Why It’s Essential To Understand Context on Social Media
Hello. My name is Mary, and I am currently in Facebook Jail.
I’m sure you’re wondering what landed me in the ol’ FB pokey, and I’m here to tell you: Community Guidelines Violations. I’m a hardened criminal, so this is my second time in the hoosegow. As part of my community service to help soften the parole board when my time comes up, I wanted to share my experience.
First off, what did I do? They always say owning up to your transgression is the most crucial step. Well, I threatened my nine-year-old cousin. At least, according to Facebook. See, his mom posted a word find puzzle she created by hand (how amazing is she?) for her son, and when I saw it, I knew I had to get in on the action. So I commented, “Imma beat him.”
I know, I know, you’re thinking, “Geez, Mary. Maybe if you didn’t threaten violence against a nine-year-old.” Wait, no, that’s what Facebook was thinking. You’re probably thinking, “I don’t understand.”
I didn’t, either, which is why I appealed. An appeal is supposed to be viewed by an actual person, but if the context isn’t considered, the appeal can be denied. Mine was denied because it was determined that my comment was, indeed, a threat of violence and therefore a community guidelines violation.
Which brings me to the real reason we’re here: Why it’s essential to understand context when viewing comments on social media.
One of the big things Social Factor pushes each of our moderators to do is natively view every conversation, every time. We do this for multiple reasons:
- Post context – We need to understand the context of the post as a whole before we can determine if a comment is appropriate or not. A comment that may seem innocent in one setting can be read as trolly depending on the post. Or vice versa. Taking the time to see the whole picture ensures our community moderators respond appropriately to each situation.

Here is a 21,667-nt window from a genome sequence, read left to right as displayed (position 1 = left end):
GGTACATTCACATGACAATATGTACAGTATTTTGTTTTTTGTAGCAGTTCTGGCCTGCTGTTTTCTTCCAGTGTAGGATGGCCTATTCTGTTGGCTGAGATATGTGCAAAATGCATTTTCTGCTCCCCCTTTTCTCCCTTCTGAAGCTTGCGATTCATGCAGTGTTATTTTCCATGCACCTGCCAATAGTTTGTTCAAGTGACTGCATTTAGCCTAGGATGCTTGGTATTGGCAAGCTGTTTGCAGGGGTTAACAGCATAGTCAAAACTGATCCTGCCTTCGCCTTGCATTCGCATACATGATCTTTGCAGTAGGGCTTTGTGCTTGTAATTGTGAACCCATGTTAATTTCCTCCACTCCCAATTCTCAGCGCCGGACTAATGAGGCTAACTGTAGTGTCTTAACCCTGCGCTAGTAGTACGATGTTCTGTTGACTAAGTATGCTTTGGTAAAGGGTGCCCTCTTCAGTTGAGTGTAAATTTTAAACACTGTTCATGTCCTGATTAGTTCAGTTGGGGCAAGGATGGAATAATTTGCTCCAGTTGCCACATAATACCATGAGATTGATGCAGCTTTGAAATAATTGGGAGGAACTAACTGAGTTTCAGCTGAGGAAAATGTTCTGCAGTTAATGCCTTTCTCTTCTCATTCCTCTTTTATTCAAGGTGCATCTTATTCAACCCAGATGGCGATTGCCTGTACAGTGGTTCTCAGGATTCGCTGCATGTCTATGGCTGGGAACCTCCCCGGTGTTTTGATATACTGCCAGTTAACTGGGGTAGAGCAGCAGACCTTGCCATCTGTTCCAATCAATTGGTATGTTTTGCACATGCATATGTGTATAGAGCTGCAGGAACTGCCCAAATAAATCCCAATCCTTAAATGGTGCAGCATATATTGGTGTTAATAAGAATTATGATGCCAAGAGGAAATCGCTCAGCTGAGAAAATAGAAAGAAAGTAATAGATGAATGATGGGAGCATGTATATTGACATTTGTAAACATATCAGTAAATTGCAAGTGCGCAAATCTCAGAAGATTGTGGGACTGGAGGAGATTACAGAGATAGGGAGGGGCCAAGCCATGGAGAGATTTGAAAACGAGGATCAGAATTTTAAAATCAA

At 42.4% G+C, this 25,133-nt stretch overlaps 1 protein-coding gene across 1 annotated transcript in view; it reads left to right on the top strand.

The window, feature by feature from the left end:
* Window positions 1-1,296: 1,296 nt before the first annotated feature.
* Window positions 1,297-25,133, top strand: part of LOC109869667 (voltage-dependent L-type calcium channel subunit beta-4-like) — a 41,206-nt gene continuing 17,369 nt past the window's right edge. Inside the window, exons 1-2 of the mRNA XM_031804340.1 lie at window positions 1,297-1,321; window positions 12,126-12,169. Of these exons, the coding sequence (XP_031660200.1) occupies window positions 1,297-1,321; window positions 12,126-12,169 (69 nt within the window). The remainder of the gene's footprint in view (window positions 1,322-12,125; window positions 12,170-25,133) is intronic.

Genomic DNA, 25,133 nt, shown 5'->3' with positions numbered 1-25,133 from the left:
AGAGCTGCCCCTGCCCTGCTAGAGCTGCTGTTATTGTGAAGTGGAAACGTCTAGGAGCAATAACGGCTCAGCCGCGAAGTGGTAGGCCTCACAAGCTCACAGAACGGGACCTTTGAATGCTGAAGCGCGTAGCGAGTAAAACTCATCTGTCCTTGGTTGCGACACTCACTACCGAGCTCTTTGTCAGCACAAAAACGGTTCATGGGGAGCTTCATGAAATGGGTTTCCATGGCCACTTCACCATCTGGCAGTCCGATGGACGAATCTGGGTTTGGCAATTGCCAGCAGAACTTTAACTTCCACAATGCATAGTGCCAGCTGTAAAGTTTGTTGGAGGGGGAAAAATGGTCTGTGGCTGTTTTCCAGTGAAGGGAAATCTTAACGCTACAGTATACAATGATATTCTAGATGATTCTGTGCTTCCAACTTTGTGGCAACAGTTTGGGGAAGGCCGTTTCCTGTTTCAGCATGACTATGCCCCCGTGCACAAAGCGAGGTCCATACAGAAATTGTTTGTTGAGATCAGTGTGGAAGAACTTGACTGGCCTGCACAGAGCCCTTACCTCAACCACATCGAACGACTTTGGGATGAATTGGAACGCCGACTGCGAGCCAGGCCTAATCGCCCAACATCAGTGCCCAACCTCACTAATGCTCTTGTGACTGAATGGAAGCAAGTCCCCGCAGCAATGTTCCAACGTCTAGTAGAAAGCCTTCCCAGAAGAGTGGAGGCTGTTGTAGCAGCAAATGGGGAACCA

- Conversation – Sometimes a user will post a reply under a sub-conversation that is happening within a post. That means that if our moderators don’t view those conversations natively, they might accidentally reply within a thread that is otherwise inappropriate and that can negatively impact how a brand is perceived on social media.
- Profile view – We all understand that trolling and inappropriate profiles are a thing. By viewing natively, we can double-check that the person we’re replying to is on the up and up. Not judging them or even the content of their profile, but ensuring that we’re putting in our best efforts to protect our clients using any means necessary.
- Best efforts – Though we moderate within a community, our biggest goal will always be to protect our clients. Quickly moving through comments without taking the above steps opens our clients up to potential social media embarrassment, and we want to avoid that at all costs.
It’s 100% impossible to protect every client from social media missteps, every time. But by taking the time to view comments natively, and by applying the context of conversations, posts, and profiles themselves to our decision as a whole, we know we’ve put in our best efforts to protect them as much as possible.
Which brings me back to my time here in the clink: while it may not be possible for a platform as big as Facebook to look at the context of every conversation all two-billion of their monthly users are having, not doing so means innocent conversations can be taken as violations (which breeds negativity amongst the community). Since our goal as community moderators is to make social spaces as fun and clean as possible, it’s essential that we work harder and take that extra time to ensure that same kind of negativity doesn’t grow in our own communities.
Looking for people willing to take the extra time for you and your social media community? Visit our website to see what we offer. We’d love to hear from you.